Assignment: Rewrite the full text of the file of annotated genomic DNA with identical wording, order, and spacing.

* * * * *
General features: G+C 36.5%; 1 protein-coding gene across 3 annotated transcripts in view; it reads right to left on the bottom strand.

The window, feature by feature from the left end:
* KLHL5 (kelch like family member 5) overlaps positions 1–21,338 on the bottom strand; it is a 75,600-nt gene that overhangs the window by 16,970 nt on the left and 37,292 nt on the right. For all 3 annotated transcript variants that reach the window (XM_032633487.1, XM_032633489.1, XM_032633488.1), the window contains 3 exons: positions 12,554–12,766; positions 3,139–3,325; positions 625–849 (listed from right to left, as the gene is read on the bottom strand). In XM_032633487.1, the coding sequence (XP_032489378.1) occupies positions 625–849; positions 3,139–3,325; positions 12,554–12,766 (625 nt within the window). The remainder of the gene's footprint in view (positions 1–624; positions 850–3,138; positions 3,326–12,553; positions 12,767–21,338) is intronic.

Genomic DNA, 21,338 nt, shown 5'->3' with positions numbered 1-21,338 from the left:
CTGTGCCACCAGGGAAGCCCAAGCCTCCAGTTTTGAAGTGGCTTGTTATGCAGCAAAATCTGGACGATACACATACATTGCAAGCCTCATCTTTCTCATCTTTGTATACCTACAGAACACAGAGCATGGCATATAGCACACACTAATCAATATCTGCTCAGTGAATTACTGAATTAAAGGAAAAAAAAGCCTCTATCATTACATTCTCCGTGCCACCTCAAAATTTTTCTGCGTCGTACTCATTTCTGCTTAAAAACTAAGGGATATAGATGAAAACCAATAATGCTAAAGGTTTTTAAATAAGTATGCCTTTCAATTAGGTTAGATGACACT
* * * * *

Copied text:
General features: G+C 36.5%; 1 protein-coding gene across 3 annotated transcripts in view; it reads right to left on the bottom strand.

The window, feature by feature from the left end:
* KLHL5 (kelch like family member 5) overlaps positions 1–21,338 on the bottom strand; it is a 75,600-nt gene that overhangs the window by 16,970 nt on the left and 37,292 nt on the right. For all 3 annotated transcript variants that reach the window (XM_032633487.1, XM_032633489.1, XM_032633488.1), the window contains 3 exons: positions 12,554–12,766; positions 3,139–3,325; positions 625–849 (listed from right to left, as the gene is read on the bottom strand). In XM_032633487.1, the coding sequence (XP_032489378.1) occupies positions 625–849; positions 3,139–3,325; positions 12,554–12,766 (625 nt within the window). The remainder of the gene's footprint in view (positions 1–624; positions 850–3,138; positions 3,326–12,553; positions 12,767–21,338) is intronic.

Genomic DNA, 21,338 nt, shown 5'->3' with positions numbered 1-21,338 from the left:
CTGTGCCACCAGGGAAGCCCAAGCCTCCAGTTTTGAAGTGGCTTGTTATGCAGCAAAATCTGGACGATACACATACATTGCAAGCCTCATCTTTCTCATCTTTGTATACCTACAGAACACAGAGCATGGCATATAGCACACACTAATCAATATCTGCTCAGTGAATTACTGAATTAAAGGAAAAAAAAGCCTCTATCATTACATTCTCCGTGCCACCTCAAAATTTTTCTGCGTCGTACTCATTTCTGCTTAAAAACTAAGGGATATAGATGAAAACCAATAATGCTAAAGGTTTTTAAATAAGTATGCCTTTCAATTAGGTTAGATGACACT